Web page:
Faculty members decorate homes for Christmas season

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Faculty members decorate homes for Christmas season

Dr. Ed Dunbar`s Christmas tree displays ornaments of the names of Christ. Photo: Emma Klak

For many BJU faculty members, the holiday season not only gives them the opportunity to outfit their homes with the standard Christmas trees and stockings, but it also allows them the chance to decorate with a specific purpose in mind: to reflect the true meaning of Christmas.

In addition to a traditional Christmas tree, Dr. Ed Dunbar, who is the chairman of the Division of Music, sets up a “Names of Christ” tree with his family every year. The tree’s “ornaments” look like scrolls hung from hangers that are shaped like ropes.

The names on the tree are from the Old and New Testaments and include Emmanuel, Messiah, Consolation of Israel, Bright and Morning Star, Prince of Peace, Pearl of Great Price and Lily of the Valley. A scriptural reference is displayed along with each name.

Dr. Dunbar and his wife incorporated their unique tree into their family devotions during the holidays while their children were still at home. One child would choose a name from the tree, and Dr. Dunbar would read several verses from the chapter referenced on the ornament.

“It was a good way to remind [our children] of what we have in Christ,” Dr. Dunbar said. “We always talked about attributes associated with that [name] from Scripture.”

The Fisher family’s nativity is featured on Main Street in Anderson, Ind., in 1958.   Photo: Submitted On a larger scale, Dr. Dave Fisher, the provost for BJU, sets up a life-sized nativity scene each holiday season in front of his home from Thanksgiving until New Year’s.

The tradition began more than 60 years ago when Dr. Fisher’s father, Mr. Gene Fisher, who is retired from the university history faculty, built a wooden manger scene completely from scratch. He began by tracing silhouettes of character patterns onto pieces of plywood and then cut them into their respective shapes. Then he followed premade patterns to paint each character according to his or her clothing and features. Finally, Mr. Fisher’s father mounted the finished figures on stakes and set them up in his yard.

Joseph stands next to Mary, who is holding baby Jesus. There are also the three wise men, a shepherd and sheep.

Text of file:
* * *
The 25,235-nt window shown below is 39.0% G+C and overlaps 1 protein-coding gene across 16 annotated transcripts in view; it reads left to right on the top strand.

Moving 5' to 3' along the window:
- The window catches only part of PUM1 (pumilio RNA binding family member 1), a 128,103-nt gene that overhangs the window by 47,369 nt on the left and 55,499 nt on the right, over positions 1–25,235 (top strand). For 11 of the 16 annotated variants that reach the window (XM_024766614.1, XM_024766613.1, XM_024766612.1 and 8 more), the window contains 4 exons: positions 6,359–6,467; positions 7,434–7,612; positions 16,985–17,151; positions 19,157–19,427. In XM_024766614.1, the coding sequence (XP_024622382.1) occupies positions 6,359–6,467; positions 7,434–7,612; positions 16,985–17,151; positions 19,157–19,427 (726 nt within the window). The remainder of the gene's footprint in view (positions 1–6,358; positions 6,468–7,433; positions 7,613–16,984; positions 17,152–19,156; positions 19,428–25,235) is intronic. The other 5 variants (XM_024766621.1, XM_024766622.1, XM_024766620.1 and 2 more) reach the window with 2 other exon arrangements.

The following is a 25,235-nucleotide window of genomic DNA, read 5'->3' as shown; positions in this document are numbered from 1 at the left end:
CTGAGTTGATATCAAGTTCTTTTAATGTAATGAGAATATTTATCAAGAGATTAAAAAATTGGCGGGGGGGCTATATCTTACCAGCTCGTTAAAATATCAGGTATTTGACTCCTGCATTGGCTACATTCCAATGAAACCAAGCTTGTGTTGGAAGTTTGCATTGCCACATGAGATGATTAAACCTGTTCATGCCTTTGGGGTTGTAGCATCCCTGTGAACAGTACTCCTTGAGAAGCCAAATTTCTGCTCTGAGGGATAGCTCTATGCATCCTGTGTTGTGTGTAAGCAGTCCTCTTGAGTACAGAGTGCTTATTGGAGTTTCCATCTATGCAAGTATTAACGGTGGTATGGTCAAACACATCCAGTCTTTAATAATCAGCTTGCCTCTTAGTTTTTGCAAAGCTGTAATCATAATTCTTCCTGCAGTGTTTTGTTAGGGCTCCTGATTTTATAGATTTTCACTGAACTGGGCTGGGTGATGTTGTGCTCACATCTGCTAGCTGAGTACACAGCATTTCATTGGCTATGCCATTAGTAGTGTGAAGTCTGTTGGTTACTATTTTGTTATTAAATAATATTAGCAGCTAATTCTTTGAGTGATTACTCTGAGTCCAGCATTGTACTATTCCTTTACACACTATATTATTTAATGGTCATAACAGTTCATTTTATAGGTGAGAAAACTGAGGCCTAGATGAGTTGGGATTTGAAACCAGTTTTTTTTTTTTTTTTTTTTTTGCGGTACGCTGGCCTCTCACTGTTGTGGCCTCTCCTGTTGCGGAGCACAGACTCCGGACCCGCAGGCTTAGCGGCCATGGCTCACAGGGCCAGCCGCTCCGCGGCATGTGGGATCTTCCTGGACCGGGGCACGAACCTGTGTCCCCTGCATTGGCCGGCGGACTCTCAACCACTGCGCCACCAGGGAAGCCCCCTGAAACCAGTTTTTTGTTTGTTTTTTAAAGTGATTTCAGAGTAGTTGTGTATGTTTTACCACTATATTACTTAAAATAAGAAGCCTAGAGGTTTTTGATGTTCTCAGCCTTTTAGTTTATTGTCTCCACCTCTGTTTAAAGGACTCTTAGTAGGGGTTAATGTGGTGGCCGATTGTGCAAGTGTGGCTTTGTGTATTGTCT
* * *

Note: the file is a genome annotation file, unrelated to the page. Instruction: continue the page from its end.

The scene is a favorite in his community, with everyone who passes by on East North Street each Christmas being reminded of the true message of the season.

Another faculty member who collects and displays nativity scenes each Christmas is Mrs. Gloria Eoute of the nursing faculty. She owns more than 50 items that portray nativity scenes. These items range from beverage coasters to afghans and from music boxes to snow globes.

Mrs. Eoute said her interest in nativity scenes began when she was a little girl. During her childhood in Pennsylvania, she lived across the street from a church that had a live nativity scene that was illuminated nightly.

The first Christmas she and her husband were married, her mother gave them their first nativity scene, and Mrs. Eoute has added a couple of sets to her collection every year since then.

One of Mrs. Gloria Eoute’s nativity scenes is displayed in her home.  Photo:  Submitted

Inside their home, Mrs. Eoute and her husband display their largest nativity scene in a large front window. The scene contains a rectangular wooden panel about 21 inches high as well as plaster sculptures of Jesus, Mary and Joseph inside the panel. The family Christmas tree stands behind the scene, and a light underneath the panel illuminates it for viewers outside.

“The reason I love nativity scenes so much is they portray what Christmas is really all about, and it helps me to focus and share it with my family,” Mrs. Eoute said. “They’re also a good way to pass on your Christian values to your children through the way you decorate.”

Mrs. Michelle Radford of the art faculty is working more deliberately on her holiday decorating this year. Last holiday season, her twin sons were only several weeks old, so the family’s decorations were minimal. Now that her twins are older, she and her husband, Mr. Paul Radford of the dramatic arts faculty, are decorating more this year.

The Radfords faced the challenge of keeping their Christmas tree out of reach from their now 1-year-old twins. They rearranged furniture, moving their round dining room table into the living room. The vaulted ceiling in their home allowed enough room to place the tree on top of the table.

Mrs. Radford said her favorite decorations are the old ornaments she crafted when she was a child. “I’m horribly attached to them,” she said.